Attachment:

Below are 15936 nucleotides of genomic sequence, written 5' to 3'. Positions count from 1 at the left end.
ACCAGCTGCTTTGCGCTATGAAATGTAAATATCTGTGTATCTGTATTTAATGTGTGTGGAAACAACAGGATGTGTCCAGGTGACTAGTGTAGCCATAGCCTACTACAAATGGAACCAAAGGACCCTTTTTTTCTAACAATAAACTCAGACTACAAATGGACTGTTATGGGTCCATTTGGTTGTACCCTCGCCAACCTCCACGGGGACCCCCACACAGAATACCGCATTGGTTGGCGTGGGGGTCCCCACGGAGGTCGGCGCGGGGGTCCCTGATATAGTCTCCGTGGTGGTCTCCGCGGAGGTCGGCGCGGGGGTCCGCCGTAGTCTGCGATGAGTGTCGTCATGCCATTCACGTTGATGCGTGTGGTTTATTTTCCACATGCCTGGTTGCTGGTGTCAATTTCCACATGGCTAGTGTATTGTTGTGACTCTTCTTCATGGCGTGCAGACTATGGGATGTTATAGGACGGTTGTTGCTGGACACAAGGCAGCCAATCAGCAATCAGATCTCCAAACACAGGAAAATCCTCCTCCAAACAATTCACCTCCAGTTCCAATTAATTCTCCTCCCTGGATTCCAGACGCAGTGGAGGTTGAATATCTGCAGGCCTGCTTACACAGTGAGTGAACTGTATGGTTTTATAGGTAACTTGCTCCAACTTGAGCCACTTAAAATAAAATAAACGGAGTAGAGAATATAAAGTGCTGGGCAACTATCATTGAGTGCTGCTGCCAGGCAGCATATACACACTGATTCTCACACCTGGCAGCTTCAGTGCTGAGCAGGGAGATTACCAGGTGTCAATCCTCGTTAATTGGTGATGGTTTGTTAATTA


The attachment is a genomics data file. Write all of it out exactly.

Below are 15936 nucleotides of genomic sequence, written 5' to 3'. Positions count from 1 at the left end.
ACCAGCTGCTTTGCGCTATGAAATGTAAATATCTGTGTATCTGTATTTAATGTGTGTGGAAACAACAGGATGTGTCCAGGTGACTAGTGTAGCCATAGCCTACTACAAATGGAACCAAAGGACCCTTTTTTTCTAACAATAAACTCAGACTACAAATGGACTGTTATGGGTCCATTTGGTTGTACCCTCGCCAACCTCCACGGGGACCCCCACACAGAATACCGCATTGGTTGGCGTGGGGGTCCCCACGGAGGTCGGCGCGGGGGTCCCTGATATAGTCTCCGTGGTGGTCTCCGCGGAGGTCGGCGCGGGGGTCCGCCGTAGTCTGCGATGAGTGTCGTCATGCCATTCACGTTGATGCGTGTGGTTTATTTTCCACATGCCTGGTTGCTGGTGTCAATTTCCACATGGCTAGTGTATTGTTGTGACTCTTCTTCATGGCGTGCAGACTATGGGATGTTATAGGACGGTTGTTGCTGGACACAAGGCAGCCAATCAGCAATCAGATCTCCAAACACAGGAAAATCCTCCTCCAAACAATTCACCTCCAGTTCCAATTAATTCTCCTCCCTGGATTCCAGACGCAGTGGAGGTTGAATATCTGCAGGCCTGCTTACACAGTGAGTGAACTGTATGGTTTTATAGGTAACTTGCTCCAACTTGAGCCACTTAAAATAAAATAAACGGAGTAGAGAATATAAAGTGCTGGGCAACTATCATTGAGTGCTGCTGCCAGGCAGCATATACACACTGATTCTCACACCTGGCAGCTTCAGTGCTGAGCAGGGAGATTACCAGGTGTCAATCCTCGTTAATTGGTGATGGTTTGTTAATTA